formats. In Germany, for instance, a long-running hit called
"Das Traumschiff," or the "Dream Ship," is a remake of the American hit "Love Boat." But increasingly, homegrown programs mined historical events that resonated with their audience or added local twists to popular myths.
According to a survey by the European Audiovisual Observatory,
the highest ranking show in Italy last year was "Uno Bianca," a
dramatization based on a crime gang. No. 1 in France was "Julie
Lescaut," a long-running detective series.
First-run domestic fiction programs in the five largest European
Union countries — Germany, Britain, Italy, Spain and France —
increased 5.7 percent in 2001 and have grown 43 percent since
1996, the European Audiovisual Observatory recently reported.
That pattern has played out in many countries around the world.
A 2001 survey by Nielsen Media Research found that 71 percent of
the top 10 programs in 60 countries were locally produced in
2001, representing a steady increase over previous years.
American movies on television still drew big ratings, grabbing 9
percent of the top 10 slots, but American dramatic or comedic
series typically rated much lower than local shows.
In South Korea, for instance, the top-rated show in the third
week of last September was "The Era of the Abandoned Hero," a
locally produced soap opera that attracted 22.7 percent of the
population. By contrast, the highest-rated nonlocal show,
"C.S.I.," drew just 2.7 percent of all Koreans tuning in that week.
American shows, which are usually dubbed, fared even worse
elsewhere in Asia, where they took a back seat to programming
from Britain and China. In Malaysia, the highest-rated nonlocal
show for the same week in September was "Mr. Bean," a British
comedic series, and in Indonesia there was the Chinese movie
"Crouching Tiger, Hidden Dragon."
One exception is Japan, which has historically shown little
American programming but is now giving prime-time slots to some
shows. TV Asahi, for instance, is running the former Fox Network
show "Dark Angel" on Mondays at 8 p.m. And in Latin America,
where there has always been a more vibrant commercial
broadcasting industry, networks have tended to devote more time
to local programming, mainly to soap operas called telenovelas.
Some foreign producers have even turned the tables on American
studios by pioneering new formats, like reality television, that
they exported to the United States. John de Mol, chief executive
of Endemol, a Dutch company that produced the original "Big
Brother" and now licenses the show to broadcasters around the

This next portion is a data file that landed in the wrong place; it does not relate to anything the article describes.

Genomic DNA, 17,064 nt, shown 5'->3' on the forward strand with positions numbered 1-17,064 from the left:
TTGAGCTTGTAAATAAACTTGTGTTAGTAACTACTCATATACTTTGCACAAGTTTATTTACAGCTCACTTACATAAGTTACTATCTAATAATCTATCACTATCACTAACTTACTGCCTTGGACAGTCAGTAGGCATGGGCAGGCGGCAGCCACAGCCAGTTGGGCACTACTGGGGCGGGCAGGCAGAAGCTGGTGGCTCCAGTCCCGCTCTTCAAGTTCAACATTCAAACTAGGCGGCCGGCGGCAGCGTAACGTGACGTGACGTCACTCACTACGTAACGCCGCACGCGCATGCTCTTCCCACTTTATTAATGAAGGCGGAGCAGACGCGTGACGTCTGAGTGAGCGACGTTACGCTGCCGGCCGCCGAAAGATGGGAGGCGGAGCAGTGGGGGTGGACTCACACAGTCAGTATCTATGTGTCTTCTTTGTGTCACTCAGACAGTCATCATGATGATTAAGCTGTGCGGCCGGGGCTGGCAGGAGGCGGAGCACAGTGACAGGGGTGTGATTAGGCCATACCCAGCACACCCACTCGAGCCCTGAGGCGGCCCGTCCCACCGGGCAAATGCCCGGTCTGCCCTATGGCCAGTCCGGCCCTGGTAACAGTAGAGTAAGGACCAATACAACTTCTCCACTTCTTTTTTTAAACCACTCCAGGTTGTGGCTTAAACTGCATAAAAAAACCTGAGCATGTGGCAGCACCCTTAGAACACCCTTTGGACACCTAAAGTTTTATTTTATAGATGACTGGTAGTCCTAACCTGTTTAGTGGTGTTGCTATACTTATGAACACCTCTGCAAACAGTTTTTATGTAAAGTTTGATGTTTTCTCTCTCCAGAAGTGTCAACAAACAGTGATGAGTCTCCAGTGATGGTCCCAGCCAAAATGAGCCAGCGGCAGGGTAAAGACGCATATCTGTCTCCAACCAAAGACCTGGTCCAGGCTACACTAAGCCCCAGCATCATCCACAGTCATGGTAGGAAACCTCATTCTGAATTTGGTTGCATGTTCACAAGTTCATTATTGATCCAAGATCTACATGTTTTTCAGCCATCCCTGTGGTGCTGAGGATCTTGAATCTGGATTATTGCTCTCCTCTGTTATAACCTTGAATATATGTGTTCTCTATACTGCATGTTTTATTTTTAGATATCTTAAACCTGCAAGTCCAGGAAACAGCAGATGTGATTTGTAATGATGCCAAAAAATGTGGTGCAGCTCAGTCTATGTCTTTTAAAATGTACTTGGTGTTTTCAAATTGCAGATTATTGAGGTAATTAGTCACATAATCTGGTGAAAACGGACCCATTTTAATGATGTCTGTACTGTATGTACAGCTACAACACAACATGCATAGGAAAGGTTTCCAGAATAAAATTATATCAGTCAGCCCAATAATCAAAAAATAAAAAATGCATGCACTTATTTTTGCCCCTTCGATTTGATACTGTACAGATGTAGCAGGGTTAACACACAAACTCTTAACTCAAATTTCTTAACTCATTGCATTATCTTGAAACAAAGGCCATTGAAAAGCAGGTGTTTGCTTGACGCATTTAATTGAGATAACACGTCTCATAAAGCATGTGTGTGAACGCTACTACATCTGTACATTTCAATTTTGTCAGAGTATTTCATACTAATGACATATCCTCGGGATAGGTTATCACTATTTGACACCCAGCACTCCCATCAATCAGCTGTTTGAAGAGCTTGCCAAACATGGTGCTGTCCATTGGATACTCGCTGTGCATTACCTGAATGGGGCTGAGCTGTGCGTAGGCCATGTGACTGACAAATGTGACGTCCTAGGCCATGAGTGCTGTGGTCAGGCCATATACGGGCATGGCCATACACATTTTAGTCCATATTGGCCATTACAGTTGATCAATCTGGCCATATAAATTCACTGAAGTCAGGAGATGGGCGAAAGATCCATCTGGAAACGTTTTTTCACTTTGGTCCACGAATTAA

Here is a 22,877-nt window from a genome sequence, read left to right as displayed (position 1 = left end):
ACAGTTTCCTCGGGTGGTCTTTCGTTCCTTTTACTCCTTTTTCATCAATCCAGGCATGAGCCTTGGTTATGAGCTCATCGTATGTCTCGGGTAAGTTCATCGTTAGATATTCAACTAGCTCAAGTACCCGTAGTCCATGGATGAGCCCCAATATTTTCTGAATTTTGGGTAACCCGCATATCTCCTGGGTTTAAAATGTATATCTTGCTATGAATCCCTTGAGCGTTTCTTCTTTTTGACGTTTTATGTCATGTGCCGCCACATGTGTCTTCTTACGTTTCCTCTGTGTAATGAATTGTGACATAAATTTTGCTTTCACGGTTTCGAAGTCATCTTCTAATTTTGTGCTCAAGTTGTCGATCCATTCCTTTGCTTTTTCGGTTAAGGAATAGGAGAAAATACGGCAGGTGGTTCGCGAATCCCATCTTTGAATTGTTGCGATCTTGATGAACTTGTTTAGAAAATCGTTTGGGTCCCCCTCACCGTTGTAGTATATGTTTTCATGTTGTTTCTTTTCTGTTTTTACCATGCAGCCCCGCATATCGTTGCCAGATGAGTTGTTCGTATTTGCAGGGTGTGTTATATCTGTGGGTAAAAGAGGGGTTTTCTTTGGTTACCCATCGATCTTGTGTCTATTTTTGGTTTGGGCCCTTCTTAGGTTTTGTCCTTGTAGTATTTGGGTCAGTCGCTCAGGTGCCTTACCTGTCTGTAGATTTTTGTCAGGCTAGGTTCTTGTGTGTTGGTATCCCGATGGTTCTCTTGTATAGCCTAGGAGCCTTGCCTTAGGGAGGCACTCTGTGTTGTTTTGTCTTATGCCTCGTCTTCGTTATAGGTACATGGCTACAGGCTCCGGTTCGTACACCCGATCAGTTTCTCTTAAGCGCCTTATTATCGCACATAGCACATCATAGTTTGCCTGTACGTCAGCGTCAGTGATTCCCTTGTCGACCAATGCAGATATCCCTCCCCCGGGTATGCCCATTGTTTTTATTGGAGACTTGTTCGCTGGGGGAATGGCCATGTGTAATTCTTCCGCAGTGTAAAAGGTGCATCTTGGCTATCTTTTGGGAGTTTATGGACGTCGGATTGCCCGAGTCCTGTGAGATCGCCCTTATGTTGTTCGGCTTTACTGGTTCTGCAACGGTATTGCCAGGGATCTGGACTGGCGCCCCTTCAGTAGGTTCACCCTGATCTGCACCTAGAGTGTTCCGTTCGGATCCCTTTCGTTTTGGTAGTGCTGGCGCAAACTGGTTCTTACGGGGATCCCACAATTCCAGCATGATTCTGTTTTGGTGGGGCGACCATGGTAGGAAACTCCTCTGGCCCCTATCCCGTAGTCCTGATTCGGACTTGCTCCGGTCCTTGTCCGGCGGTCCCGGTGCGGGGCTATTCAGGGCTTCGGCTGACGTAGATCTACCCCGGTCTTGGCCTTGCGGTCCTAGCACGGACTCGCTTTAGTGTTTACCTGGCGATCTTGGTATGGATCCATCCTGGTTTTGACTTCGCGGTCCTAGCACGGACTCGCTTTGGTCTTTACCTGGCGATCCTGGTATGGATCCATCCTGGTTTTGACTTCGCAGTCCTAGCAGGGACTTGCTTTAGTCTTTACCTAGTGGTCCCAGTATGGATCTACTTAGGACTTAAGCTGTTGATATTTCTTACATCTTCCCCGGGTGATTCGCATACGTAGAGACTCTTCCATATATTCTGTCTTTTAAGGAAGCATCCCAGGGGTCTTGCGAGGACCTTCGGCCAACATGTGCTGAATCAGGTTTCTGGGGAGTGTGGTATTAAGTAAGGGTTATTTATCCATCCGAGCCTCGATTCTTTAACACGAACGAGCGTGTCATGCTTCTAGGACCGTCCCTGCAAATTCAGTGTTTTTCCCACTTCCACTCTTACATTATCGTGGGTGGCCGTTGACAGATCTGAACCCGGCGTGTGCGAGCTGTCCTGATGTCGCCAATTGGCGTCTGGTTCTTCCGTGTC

world, including CBS, said that American studios had initially
overlooked the reality format. "They were playing it safe," he
The change has important implications for the future of
television financing, analysts who follow the industry said.
American broadcasters are still the biggest buyers of
American-made television shows, accounting for 90 percent of the
$25 billion in 2001 sales, according to Wilkofsky Gruen Associates, a consulting firm. But international sales, which totaled $2.5 billion last year, often make the difference between a profit and a loss on a show, executives said.
As the pace of foreign sales slows — the market is now growing
at 5 percent a year, down from the double-digit growth of the
1990's — studio executives are rethinking production costs.
Sony, for instance, has cut its production schedule by
two-thirds, Mr. Grindon said.
Some studios, like Sony, are countering the trend by opening
production centers abroad to better create shows tailored to
"Mein Leben und Ich," a German show produced by Sony that
translates as "Me and My Life," about the angst of a teenage
girl, is shown on Friday evenings at 9:15 and is first in its
time slot. "A Rich and Famous Governor," a Sony production about
a kindhearted but bumbling government official, has just been
approved for broadcast in Hong Kong and China.
And at least in Britain, American media companies may soon play
a larger role. Legislation that is expected to become law later
this year would relax restrictions on foreign ownership and pave
the way for American takeovers of British broadcasters.
Still, the changes are humbling for American studios used to
calling the shots abroad. "The worldwide television market is
growing," said David Hulbert, president of Walt Disney
Television International, "but America's place in it is
Copyright 2003 The New York Times Company